Remarks in Richmond, Virginia
My friends and fellow citizens:
I trust I need hardly say how great is my pleasure at speaking in this historic capital of your historic State; the State than which no other has contributed a larger proportion to the leadership of the nation; for on the honor roll of those American worthies whose great ness is not only for the age but for all time, not only for one nation but for all the world, on this honor roll Virginia's name stands above all others. And in greeting all of you, I know that no one will grudge my saying a special word of acknowledgment to the veterans of the Civil War. A man would indeed be but a poor American who could without a thrill witness the way in which, in city after city in the North as in the South, on every public occasion, the men who wore the blue and the men who wore the gray now march and stand shoulder to shoulder, giving tangible proof that we are all now in fact as well as in name a reunited people, a people infinitely richer because of the priceless memories left to all Americans by you men who fought in the great war. Last Memorial Day I spoke in Brooklyn, at the un veiling of the statue of a Northern general, under the auspices of the Grand Army of the Republic, and that great audience cheered every allusion to the valor and self-devotion of the men who followed Lee as heartily as they cheered every allusion to the valor and self devotion of the men who followed Grant. The wounds left by the great Civil War have long healed, but its memories remain. Think of it, oh, my countrymen, think of the good fortune that is ours! That whereas every other war of modern times has left feelings of rancor and bitterness to keep asunder the combatants, our great war has left to the sons and daughters of the men who fought, on whichever side they fought, the same right to feel the keenest pride in the great deeds alike of the men who fought on one side and of the men who fought on the other. The proud self-sacrifice, the resolute and daring courage, the high and steadfast devotion to the right as each man saw it, whether Northerner or Southerner, these qualities render all Americans forever the debtors of those who in the dark days from '61 to '65 proved their truth by their endeavor. Here around Richmond, here in your own State, there lies battlefield after battlefield, rendered for ever memorable by the men who counted death as but a little thing when weighed in the balance against doing their duty as it was given them to see it. These men have left us of the younger generation not merely the memory of what they did in war, but of what they did in peace. Foreign observers predicted that when such a great war closed it would be impossible for the hundreds of thousands of combatants to return to the paths of peace. They predicted ceaseless disorder, wild turbulence, the alternation of anarchy and despotism. But the good sense and self-restraint of the average American citizen falsified these prophecies. The great armies disbanded and the private in the ranks, like the officer who had commanded him, went back to take up the threads of his life where he had dropped them when the call to arms came. It was a wonderful, a marvelous thing, in a country consecrated to peace with but an infinitesimal regular army, to develop so quickly the huge hosts which fronted one another between the James and the Potomac and along the Mississippi and its tributaries. But it was an even more wonderful, an even more marvelous thing, how these great hosts, once their work done, resolved themselves into the general fabric of the nation.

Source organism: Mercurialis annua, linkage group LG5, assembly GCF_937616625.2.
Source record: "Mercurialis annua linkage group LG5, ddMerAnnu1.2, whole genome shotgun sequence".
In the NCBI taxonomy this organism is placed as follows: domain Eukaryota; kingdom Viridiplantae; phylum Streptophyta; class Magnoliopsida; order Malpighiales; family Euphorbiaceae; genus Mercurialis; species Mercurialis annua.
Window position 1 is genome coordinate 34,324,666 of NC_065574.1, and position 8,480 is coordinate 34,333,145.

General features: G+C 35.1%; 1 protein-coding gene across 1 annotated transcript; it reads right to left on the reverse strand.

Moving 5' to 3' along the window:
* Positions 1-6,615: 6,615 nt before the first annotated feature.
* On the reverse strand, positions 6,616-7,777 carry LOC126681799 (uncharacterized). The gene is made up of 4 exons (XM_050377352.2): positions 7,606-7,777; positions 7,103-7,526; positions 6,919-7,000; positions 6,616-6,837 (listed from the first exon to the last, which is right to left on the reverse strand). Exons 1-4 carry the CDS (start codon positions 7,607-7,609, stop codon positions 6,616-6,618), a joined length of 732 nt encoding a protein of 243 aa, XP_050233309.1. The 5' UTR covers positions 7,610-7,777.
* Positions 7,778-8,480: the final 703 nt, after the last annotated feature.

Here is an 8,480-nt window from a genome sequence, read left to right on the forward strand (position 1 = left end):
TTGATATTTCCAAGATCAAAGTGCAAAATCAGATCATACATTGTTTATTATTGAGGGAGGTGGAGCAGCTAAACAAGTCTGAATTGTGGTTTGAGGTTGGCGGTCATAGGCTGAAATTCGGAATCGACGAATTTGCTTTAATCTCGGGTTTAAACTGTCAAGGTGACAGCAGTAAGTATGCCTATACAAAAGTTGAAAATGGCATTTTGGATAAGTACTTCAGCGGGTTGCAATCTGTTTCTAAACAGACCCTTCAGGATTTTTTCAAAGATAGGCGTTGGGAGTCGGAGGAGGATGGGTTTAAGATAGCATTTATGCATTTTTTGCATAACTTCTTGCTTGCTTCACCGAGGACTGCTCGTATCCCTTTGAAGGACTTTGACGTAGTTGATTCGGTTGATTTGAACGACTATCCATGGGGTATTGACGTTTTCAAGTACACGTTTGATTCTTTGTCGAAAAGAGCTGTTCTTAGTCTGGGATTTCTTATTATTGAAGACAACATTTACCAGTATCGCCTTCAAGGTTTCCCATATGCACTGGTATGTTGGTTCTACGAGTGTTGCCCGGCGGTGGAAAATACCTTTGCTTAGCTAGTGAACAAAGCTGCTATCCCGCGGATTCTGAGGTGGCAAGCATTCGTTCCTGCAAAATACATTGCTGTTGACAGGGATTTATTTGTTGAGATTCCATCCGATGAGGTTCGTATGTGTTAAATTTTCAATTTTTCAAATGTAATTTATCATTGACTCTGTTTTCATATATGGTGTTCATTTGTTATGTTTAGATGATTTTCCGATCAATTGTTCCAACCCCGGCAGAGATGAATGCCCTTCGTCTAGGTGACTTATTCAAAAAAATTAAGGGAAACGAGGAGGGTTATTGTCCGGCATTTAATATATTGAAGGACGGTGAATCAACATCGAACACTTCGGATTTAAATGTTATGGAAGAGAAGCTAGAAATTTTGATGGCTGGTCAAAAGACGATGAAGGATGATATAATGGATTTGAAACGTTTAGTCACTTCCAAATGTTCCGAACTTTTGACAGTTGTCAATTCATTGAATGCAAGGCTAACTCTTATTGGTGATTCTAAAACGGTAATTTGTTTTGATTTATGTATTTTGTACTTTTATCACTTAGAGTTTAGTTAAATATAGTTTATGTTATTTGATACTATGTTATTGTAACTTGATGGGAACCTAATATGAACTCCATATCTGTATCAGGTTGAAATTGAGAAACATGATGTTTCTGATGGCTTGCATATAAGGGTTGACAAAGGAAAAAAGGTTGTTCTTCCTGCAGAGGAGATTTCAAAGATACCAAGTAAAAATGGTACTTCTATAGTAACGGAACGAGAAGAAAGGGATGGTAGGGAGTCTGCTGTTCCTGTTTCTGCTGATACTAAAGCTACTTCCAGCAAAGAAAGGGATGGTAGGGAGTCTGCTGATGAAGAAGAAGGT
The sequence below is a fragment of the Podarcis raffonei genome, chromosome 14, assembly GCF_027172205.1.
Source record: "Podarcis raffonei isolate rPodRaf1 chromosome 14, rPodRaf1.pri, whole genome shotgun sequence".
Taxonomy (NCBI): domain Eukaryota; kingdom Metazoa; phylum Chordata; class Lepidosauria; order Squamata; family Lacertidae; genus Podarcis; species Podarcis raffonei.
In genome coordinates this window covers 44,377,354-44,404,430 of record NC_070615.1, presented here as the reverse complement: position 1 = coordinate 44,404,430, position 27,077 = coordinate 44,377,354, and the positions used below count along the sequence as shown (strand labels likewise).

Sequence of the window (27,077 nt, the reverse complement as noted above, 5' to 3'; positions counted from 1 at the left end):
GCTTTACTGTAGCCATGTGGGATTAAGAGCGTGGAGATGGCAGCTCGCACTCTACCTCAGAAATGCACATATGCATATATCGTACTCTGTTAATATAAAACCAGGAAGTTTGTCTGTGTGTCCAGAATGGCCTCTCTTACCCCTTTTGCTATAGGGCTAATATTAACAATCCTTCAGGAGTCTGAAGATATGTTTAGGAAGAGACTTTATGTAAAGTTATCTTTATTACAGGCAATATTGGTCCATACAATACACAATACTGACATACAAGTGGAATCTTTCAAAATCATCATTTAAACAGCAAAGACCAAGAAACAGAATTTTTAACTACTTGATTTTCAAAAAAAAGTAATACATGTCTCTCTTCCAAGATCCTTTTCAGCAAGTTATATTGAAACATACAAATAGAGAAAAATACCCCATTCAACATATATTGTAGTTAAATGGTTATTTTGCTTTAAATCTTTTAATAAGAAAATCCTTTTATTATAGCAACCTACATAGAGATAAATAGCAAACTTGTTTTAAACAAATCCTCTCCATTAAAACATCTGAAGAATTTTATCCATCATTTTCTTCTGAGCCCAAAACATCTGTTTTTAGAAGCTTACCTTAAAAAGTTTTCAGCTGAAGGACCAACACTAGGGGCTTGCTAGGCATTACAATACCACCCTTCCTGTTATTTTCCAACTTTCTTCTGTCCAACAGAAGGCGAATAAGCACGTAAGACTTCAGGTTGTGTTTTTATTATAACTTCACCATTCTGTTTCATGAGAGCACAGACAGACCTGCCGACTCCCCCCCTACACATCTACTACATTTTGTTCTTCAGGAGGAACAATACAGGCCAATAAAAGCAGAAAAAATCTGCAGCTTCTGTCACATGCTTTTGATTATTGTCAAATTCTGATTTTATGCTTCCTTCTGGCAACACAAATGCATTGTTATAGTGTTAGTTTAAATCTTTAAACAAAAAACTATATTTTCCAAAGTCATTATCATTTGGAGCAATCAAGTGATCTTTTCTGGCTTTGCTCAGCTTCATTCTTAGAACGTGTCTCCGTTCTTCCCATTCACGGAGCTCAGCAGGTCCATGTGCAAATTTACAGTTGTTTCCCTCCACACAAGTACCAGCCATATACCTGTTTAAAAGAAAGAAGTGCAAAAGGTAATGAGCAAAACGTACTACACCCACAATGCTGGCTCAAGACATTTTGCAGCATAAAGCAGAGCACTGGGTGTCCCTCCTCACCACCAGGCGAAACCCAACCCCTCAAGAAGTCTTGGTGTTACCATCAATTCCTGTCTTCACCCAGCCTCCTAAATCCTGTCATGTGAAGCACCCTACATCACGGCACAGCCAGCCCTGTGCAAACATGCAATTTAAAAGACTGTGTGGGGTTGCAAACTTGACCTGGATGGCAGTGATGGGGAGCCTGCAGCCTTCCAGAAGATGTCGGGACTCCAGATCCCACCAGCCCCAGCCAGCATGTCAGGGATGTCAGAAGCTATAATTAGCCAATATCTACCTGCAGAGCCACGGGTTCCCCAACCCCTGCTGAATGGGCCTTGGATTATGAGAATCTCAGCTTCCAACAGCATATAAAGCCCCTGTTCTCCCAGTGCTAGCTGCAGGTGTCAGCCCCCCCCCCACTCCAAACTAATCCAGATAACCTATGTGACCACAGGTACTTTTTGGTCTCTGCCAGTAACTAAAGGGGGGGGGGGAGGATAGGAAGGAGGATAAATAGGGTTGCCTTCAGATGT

Great though the meed of praise is which is due the South for the soldierly valor her sons displayed during the four years of war, I think that even greater praise is due to her for what her people have accomplished in the forty years of peace which followed. For forty years the South has made not merely a courageous, but at times a desperate struggle, as she has striven for moral and material well being. Her success has been extraordinary, and all citizens of our common country should feel joy and pride in it; for any great deed done, or any fine qualities shown by one group of Americans, of necessity reflects credit upon all Americans. Only a heroic people could have battled successfully against the conditions with which the people of the South found themselves face to face at the end of the Civil War. There had been utter destruction and disaster, and wholly new business and social problems had to be faced with the scantiest means.